On the origins of the ice ages : insolation forcing, age models, and nonlinear climate change
Author(s)Huybers, Peter, 1974-
Massachusetts Institute of Technology. Department of Earth, Atmospheric, and Planetary Sciences.
MetadataShow full item record
This thesis revolves about the relationship between orbital forcing and climate variability. To place paleo and modern climate variability in context, the spectrum of temperature variability is estimated from time-scales of months to hundreds of thou- sands of years using a patchwork of proxy and instrumental records. There is an energetic background continuum and rich spatial structure associated with temperature variability which both scale according to simple spectral power-laws. To complement the spatial and temporal analysis of temperature variability, a description of the full insolation forcing is also developed using Legendre polynomials to represent the spatial modes of variability and singular vectors to represent seasonal and long-term changes. The leading four spatial and temporal modes describe over 99% of the insolation variability making this a relatively simple and compact description of the full insolation forcing. Particular attention is paid to the insolation variations resulting from the precession of the equinoxes. There is no mean annual insolation variability associated with precession - precession only modulates the seasonal cycle. Nonlinear rectification of the seasonal cycle generates precession-period variability, and such rectification naturally occurs in the climate system but also results from the seasonality inherent to many climate proxies. One must distinguish this latter instrumental effect from true climate responses. Another potential source of spurious low-frequency variability results from the stretching and squeezing of an age-model so that noise in a record is made to align with an orbital signal.(cont.) Furthermore, and contrary to assertions made elsewhere, such orbital-tuning can also generate an eccentricity-like amplitude modulation in records that have been narrow-band-pass filtered over the precession bands. An accurate age-model is the linchpin required to connect insolation forcing with any resulting climatic responses, and to avoid circular reasoning, this age-model should make no orbital assumptions. A new chronology of glaciation, spanning the last 780 kilo-years, is estimated from 21 marine sediment cores using a compaction corrected depth scale as a proxy for time. Age-model uncertainty estimates are made using a stochastic model of marine sediment accumulation. The depth-derived ages are estimated to be accurate to within L9, 000 years, and within this uncertainty are consistent with the orbitally-tuned age estimates. Nonetheless, the remaining differences between the depth and orbitally derived chronologies produce important differences in the spectral domain. From the 6180 record, using the depth-derived ages, evidence is found for a nonlinear coupling involving the 100KY and obliquity frequency bands which generates interaction bands at sum and difference frequencies. If an orbitally-tuned age-model is instead applied, these interactions are suppressed, with the system appearing more nearly linear. A generalized phase synchronization analysis is used to further assess the nonlinear coupling between obliquity and the glacial cycles. Using a formal hypothesis testing procedure, it is shown that glacial terminations are associated with high obliquity states at the 95% significance level. The association of terminations with eccentricity or precession is indistinguishable from chance.(cont.) A simple excitable system is introduced to explore potential mechanisms by which obliquity paces the glacial cycles. After tuning a small number of adjustable parameters, the excitable model repro- duces the correct timing for each termination as well as the linear and nonlinear features earlier identified in the 6180 record. Under a wide range of conditions the model exhibits a chaotic amplitude response to insolation forcing. One chaotic mode gives a train of small and nearly equal amplitude 40KY cycles. Another mode permits ice to accumulate over two (80KY) or three obliquity cycles (120KY) prior to rapidly ablating and thus, on average, generates 100KY variability. The model spontaneously switches between these 40 and 100KY chaotic modes, suggesting that the Mid-Pleistocene Transition may be independent of any major shifts in the background state of the climate system.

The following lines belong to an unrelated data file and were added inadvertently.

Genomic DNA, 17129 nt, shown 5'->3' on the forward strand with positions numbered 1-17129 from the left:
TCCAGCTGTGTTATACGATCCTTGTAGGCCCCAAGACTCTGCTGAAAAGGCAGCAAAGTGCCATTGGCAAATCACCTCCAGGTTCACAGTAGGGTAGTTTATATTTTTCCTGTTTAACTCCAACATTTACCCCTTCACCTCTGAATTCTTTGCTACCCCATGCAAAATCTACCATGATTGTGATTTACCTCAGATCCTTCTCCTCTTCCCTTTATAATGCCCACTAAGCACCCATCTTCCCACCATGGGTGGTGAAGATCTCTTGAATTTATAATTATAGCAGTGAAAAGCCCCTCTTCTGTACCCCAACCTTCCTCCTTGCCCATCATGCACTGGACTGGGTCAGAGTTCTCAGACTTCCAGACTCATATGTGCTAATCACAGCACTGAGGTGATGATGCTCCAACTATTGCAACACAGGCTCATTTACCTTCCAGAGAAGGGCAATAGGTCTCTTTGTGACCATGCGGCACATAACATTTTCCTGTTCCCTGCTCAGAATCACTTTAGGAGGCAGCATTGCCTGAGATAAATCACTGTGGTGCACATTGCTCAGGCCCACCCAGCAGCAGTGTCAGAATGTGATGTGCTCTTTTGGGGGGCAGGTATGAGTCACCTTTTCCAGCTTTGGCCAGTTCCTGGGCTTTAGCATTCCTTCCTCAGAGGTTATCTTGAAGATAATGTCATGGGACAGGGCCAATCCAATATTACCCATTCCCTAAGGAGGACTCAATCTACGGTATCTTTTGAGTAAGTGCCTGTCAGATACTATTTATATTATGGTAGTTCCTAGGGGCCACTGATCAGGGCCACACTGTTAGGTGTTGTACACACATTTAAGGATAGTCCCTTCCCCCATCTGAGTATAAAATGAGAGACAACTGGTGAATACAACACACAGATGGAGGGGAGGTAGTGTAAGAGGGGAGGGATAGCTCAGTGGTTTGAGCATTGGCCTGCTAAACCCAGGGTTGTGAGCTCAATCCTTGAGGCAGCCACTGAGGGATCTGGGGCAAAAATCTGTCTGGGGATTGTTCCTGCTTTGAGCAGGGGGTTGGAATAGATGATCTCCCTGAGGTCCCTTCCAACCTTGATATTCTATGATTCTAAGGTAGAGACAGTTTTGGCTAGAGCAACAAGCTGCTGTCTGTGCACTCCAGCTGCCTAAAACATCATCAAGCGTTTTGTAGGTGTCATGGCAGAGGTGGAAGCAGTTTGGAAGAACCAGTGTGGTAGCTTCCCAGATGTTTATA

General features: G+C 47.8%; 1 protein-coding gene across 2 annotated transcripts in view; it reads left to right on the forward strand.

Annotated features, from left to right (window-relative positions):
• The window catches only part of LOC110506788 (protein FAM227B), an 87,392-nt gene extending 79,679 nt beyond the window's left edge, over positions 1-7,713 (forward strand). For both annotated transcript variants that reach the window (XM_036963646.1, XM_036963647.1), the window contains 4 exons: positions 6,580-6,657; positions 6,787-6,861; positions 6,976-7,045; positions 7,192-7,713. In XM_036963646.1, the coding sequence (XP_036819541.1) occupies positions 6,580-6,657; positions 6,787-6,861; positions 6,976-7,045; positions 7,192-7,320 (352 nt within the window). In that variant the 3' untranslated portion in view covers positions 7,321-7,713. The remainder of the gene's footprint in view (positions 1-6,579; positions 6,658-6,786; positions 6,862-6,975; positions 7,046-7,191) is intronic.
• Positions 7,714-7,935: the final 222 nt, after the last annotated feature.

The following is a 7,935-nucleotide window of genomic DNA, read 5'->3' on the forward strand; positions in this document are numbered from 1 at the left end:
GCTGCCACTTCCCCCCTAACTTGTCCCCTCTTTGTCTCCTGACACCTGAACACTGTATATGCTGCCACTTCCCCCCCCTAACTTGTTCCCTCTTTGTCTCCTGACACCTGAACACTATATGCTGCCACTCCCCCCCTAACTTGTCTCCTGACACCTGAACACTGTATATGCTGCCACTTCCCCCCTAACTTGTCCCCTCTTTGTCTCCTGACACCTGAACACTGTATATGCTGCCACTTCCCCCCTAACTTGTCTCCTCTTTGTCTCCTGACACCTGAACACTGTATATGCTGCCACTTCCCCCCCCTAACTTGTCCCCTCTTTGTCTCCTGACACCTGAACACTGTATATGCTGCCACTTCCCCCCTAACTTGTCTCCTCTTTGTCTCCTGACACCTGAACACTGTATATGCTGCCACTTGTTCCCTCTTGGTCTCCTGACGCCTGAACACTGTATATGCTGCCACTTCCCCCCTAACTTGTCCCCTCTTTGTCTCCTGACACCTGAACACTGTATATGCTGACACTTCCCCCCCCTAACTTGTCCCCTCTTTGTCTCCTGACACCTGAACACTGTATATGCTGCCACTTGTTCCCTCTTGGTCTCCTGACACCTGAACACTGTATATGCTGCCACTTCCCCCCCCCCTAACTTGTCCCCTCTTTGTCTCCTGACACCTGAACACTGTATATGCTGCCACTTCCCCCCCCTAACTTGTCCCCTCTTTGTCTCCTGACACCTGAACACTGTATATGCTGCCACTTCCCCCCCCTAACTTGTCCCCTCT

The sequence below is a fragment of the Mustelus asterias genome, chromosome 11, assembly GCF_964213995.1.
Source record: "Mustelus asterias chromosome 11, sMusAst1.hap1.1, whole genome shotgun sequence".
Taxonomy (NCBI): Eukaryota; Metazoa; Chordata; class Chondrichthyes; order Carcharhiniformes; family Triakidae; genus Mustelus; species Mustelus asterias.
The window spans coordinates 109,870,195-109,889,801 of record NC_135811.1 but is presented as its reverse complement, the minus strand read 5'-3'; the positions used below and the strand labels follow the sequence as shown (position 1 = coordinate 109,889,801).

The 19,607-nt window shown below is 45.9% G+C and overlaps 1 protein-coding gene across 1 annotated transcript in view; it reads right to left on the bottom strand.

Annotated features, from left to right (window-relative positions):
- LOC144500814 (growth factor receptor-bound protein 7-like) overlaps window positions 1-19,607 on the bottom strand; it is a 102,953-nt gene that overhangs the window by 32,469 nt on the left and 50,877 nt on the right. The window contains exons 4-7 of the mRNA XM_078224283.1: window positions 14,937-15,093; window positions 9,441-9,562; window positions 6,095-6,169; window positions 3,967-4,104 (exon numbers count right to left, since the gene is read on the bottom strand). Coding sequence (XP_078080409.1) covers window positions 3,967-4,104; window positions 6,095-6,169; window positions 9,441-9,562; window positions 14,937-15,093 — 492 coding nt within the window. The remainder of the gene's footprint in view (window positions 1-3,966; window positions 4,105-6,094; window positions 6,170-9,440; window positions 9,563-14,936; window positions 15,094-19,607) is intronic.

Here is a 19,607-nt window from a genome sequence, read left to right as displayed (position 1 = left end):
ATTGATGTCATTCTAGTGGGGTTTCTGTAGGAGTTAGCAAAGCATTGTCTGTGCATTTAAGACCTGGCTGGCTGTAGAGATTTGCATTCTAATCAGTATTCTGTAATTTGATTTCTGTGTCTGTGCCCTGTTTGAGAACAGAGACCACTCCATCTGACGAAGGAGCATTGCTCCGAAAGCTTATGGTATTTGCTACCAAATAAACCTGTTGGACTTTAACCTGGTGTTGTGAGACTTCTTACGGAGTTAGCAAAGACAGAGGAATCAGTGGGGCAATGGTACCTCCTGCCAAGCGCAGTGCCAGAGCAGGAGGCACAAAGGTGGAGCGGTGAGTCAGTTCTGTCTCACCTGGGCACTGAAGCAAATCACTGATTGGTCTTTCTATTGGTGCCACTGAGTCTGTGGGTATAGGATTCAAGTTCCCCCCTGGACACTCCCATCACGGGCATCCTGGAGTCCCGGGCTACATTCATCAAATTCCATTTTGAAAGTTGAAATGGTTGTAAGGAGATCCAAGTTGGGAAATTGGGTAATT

Thesis (Sc. D. in Climate Physics and Chemistry)--Massachusetts Institute of Technology, Dept. of Earth, Atmospheric, and Planetary Sciences, 2004.Includes bibliographical references (p. 229-245).
DepartmentMassachusetts Institute of Technology. Department of Earth, Atmospheric, and Planetary Sciences.
Massachusetts Institute of Technology
Earth, Atmospheric, and Planetary Sciences.